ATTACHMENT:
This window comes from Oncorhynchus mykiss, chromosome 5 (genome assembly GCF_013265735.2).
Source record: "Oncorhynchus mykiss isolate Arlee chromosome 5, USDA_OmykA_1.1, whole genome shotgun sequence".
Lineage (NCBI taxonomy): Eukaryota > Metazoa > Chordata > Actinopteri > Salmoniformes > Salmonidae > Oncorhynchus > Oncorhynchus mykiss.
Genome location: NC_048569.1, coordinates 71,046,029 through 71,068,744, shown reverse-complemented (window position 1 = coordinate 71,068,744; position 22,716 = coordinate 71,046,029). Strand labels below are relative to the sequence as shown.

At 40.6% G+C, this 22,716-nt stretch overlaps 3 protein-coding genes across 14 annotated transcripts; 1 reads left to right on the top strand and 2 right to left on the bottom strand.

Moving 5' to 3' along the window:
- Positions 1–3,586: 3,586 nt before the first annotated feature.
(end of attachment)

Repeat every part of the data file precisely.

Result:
This window comes from Oncorhynchus mykiss, chromosome 5 (genome assembly GCF_013265735.2).
Source record: "Oncorhynchus mykiss isolate Arlee chromosome 5, USDA_OmykA_1.1, whole genome shotgun sequence".
Lineage (NCBI taxonomy): Eukaryota > Metazoa > Chordata > Actinopteri > Salmoniformes > Salmonidae > Oncorhynchus > Oncorhynchus mykiss.
Genome location: NC_048569.1, coordinates 71,046,029 through 71,068,744, shown reverse-complemented (window position 1 = coordinate 71,068,744; position 22,716 = coordinate 71,046,029). Strand labels below are relative to the sequence as shown.

At 40.6% G+C, this 22,716-nt stretch overlaps 3 protein-coding genes across 14 annotated transcripts; 1 reads left to right on the top strand and 2 right to left on the bottom strand.

Moving 5' to 3' along the window:
- Positions 1–3,586: 3,586 nt before the first annotated feature.